2. Develop Spirituality - means letting go of self-will. Realizing that things are beyond our understanding and control, but still go on. Faith that thing will turn out without my manipulation

    3. Stop managing and controlling others - Stop watching and reacting to the behavior and moods of others; learn to say and do nothing. Don't give advice (mind your own business) Let others face the consequences of their own behavior. Don't rescue, judge, and take cake of others when they can and should do it themselves. Don't make decisions, excuses, and appointment.

    4. Learn not to get hooked into "Games" - games are structured ways of interacting that are employed to avoid intimacy. Games are not always unhealthy] unless used to excess This game-playing is exhausting and keeps things the same - including distance.

    Rescuer (helper) Prosecutor (blaming) Victim (blameless)

    As long as they can fight and you make promises, try to win you back, the struggle is outside with you - not inside of themselves. Once the arguing, threatening, questioning, fighting, and making up stops, they may be little to talk about. This is OK. Taking responsibility for yourself and your happiness gives you a great deal of freedom and gives freedom to others as well to take care of themselves. When you changes roles, others are likely to follow. Partner wills either change of find someone like the old you. You will attract healthier people if your are healthy yourself.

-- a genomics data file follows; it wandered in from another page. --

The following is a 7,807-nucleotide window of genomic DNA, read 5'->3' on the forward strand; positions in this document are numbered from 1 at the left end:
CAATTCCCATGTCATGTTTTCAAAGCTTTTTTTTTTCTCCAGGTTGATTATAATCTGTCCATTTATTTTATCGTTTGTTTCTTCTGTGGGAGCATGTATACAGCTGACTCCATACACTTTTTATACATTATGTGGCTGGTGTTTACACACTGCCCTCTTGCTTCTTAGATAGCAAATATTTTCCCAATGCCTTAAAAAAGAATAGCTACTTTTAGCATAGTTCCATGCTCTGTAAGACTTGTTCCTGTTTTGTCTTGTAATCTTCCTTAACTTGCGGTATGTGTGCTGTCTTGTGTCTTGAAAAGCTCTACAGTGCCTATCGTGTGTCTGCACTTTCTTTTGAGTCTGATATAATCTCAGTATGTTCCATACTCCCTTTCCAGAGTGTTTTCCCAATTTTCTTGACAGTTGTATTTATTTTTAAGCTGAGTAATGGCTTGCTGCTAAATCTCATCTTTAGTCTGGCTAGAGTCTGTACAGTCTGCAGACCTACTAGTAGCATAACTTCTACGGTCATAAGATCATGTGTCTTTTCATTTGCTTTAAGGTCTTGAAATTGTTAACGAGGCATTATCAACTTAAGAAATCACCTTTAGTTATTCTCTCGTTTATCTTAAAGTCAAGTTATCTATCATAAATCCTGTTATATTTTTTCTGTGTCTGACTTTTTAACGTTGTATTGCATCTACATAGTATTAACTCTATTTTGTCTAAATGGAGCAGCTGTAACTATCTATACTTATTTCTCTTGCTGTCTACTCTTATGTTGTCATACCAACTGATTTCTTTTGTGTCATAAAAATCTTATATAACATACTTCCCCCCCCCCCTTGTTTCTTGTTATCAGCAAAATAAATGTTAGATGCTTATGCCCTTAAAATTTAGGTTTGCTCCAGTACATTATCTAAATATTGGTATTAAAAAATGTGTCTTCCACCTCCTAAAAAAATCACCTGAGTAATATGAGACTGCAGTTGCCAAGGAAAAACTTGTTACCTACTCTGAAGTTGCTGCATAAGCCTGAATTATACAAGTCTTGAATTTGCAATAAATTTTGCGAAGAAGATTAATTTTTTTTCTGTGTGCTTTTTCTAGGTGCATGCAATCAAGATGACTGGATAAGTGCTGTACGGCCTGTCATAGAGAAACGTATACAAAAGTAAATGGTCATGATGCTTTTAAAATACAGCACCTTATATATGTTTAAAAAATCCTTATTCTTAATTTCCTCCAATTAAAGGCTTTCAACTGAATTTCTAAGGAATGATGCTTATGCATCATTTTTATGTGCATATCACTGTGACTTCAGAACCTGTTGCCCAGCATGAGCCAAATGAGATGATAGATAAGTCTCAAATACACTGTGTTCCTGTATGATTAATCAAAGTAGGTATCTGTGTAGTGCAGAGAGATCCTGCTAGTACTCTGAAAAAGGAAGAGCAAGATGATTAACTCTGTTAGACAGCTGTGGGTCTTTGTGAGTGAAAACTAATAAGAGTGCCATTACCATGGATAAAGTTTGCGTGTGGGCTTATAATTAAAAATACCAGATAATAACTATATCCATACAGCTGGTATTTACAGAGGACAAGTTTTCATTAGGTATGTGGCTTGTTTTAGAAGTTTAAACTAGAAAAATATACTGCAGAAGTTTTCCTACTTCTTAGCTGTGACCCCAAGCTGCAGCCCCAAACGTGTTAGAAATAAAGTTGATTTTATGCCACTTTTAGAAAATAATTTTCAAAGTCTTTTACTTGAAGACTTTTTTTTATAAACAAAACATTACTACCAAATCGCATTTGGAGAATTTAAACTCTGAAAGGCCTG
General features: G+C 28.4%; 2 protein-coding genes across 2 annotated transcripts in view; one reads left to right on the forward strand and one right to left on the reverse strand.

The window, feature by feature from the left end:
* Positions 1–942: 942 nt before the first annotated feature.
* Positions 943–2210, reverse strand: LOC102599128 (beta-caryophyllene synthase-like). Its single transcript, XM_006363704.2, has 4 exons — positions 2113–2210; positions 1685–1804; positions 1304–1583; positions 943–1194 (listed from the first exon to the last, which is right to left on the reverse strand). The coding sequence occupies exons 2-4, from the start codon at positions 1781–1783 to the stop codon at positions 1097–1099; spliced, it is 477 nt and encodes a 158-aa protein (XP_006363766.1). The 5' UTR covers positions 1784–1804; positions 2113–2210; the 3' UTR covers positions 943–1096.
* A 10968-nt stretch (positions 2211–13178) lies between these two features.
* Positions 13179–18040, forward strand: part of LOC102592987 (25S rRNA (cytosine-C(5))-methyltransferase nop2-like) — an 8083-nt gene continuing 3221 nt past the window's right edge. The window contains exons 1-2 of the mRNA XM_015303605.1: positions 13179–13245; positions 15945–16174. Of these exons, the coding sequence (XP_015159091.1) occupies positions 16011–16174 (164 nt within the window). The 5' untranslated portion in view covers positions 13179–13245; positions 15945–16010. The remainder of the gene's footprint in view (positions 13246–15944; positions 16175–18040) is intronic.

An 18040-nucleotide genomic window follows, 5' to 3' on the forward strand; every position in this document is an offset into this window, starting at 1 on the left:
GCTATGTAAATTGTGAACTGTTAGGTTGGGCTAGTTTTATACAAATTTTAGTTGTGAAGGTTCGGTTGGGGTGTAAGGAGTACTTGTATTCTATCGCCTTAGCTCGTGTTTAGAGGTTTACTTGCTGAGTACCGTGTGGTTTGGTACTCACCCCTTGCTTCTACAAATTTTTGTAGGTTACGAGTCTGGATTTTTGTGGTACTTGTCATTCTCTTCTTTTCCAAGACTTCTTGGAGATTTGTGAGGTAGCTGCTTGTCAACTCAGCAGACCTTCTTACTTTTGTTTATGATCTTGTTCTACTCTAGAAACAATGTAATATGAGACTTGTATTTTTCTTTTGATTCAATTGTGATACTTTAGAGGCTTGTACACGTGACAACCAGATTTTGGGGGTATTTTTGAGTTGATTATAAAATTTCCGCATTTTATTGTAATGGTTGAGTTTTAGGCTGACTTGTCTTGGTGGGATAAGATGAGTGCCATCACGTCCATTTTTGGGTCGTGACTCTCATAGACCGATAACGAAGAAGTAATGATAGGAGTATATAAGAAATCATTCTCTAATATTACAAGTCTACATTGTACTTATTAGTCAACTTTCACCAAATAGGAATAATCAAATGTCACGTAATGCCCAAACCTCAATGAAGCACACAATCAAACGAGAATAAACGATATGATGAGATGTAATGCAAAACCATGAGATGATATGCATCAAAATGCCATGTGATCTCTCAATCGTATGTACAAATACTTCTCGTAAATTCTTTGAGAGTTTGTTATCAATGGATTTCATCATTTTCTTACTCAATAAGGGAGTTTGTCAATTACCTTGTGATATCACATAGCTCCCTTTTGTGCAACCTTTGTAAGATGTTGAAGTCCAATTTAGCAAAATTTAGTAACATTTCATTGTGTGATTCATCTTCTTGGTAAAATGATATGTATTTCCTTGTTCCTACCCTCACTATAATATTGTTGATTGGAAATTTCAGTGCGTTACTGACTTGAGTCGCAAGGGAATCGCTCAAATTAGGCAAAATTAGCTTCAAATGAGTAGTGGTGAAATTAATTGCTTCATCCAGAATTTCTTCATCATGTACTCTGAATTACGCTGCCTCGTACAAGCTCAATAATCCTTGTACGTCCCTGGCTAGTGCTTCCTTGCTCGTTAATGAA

5. Courageously face our own problems and shortcomings. - Make lists of positives and negatives of yourself. Look at the past, writes it down. Sex, family, relationships, parents. We need to stop blaming others for our unhappiness. Taking responsibility for our past gives us control to change that. Get rid of excess negative feelings.

    6. Cultivate whatever needs to be developed in self - Don't wait for other's support (financial, emotional, and practical). Go about it as if they weren't there. Get a life going for yourself. Get a job, meet new people, go to school, and join the Y. Get encouragement from a group. Become assertive. Give to yourself - time attention, and material things. Make yourself complete so you don't need someone else to make you complete. You will be able to choose to be with, not need to be with someone.

    7. Become "selfish" - without becoming indifferent, cruel, thoughtless, and self-centered. Put your well-being, desires, work, play, plane and activities first, rather than last. Before rather than after everyone else's needs are met. You don't try to adapt yourself to uncomfortable situation. Listen to your our inner voice (trust yourself) as to what is good and right for you and follow it.

These things will be initially scary. You will feel lonely, empty, and vulnerable. Others will be angry, and may accuse you of not caring. This panic generates from having to become responsible for their own lives.

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Copyright by Michael Liimatta. All Rights Reserved.
Mr. Liimatta is the past President of Christians in Recovery®
and currently serves on its Advisory Counsel. He has been instrumental
in the program of Alcoholics Victorious for over 20 years. He is a Social Entrepreneur,
Consultant to Nonprofit Organizations with OneAccord, Chief Academic
Officer at City Vision College and has been involved
with drug and alcohol counseling and recovery education for 30 years.
Visit his web site